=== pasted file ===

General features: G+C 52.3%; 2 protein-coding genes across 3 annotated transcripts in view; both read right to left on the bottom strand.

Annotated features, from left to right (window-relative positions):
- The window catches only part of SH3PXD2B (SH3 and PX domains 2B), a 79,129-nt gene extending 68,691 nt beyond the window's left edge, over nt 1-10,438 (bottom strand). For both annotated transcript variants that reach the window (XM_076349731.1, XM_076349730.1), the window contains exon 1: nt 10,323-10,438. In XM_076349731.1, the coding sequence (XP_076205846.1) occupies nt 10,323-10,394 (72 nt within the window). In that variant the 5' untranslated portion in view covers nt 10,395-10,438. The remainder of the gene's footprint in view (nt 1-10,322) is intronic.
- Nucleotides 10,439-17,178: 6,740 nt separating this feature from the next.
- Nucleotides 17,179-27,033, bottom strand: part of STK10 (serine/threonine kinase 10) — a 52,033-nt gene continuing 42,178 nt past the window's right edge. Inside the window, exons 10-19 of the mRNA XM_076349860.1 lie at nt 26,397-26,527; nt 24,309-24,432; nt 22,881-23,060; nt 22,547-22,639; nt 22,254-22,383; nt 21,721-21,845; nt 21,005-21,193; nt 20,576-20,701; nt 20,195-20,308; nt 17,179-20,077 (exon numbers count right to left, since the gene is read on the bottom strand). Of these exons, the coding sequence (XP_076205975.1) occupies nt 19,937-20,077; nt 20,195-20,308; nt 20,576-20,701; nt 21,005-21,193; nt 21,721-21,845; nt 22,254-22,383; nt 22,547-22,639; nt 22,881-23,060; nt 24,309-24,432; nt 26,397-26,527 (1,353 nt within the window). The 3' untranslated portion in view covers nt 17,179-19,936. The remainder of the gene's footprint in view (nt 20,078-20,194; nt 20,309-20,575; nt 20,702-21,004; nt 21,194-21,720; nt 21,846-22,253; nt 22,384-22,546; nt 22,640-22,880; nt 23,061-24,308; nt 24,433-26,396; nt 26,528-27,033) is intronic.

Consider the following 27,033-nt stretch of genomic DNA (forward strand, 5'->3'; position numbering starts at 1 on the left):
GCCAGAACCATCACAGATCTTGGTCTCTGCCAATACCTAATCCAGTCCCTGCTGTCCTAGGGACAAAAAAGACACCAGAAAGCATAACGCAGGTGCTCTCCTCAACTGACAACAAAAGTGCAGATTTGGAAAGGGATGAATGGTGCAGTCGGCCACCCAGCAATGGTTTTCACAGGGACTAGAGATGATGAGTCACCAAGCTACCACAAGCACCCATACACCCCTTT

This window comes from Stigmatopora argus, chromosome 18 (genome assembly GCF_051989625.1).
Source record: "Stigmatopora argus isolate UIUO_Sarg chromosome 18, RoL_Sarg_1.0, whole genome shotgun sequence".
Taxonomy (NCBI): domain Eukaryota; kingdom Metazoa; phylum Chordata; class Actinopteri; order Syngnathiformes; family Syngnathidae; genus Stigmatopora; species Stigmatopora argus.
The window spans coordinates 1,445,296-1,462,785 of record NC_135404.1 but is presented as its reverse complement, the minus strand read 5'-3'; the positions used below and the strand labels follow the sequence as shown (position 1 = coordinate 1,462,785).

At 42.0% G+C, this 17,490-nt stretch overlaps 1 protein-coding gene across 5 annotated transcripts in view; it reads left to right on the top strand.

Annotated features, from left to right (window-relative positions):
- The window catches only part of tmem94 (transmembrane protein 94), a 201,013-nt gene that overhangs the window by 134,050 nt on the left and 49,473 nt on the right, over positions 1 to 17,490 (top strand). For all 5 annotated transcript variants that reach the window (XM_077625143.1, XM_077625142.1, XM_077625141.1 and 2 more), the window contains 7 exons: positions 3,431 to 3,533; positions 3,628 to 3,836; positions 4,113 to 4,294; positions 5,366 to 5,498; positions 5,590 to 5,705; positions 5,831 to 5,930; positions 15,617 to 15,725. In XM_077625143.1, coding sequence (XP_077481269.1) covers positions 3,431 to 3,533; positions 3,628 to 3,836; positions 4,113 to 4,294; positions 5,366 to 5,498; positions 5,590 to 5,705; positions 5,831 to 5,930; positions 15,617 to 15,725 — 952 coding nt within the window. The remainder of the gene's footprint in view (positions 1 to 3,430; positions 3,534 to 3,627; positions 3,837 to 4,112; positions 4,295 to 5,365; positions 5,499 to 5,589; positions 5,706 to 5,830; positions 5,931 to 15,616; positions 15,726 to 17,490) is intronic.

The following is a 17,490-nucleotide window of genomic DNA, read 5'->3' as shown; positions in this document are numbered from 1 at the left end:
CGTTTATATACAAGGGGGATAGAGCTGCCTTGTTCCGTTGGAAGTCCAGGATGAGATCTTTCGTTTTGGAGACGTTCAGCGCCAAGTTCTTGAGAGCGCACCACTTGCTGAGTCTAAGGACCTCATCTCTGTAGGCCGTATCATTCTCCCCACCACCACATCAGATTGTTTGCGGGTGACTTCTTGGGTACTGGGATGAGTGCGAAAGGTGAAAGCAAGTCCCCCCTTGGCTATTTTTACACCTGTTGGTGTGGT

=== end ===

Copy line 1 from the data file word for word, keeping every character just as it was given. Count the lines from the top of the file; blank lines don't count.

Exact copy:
General features: G+C 52.3%; 2 protein-coding genes across 3 annotated transcripts in view; both read right to left on the bottom strand.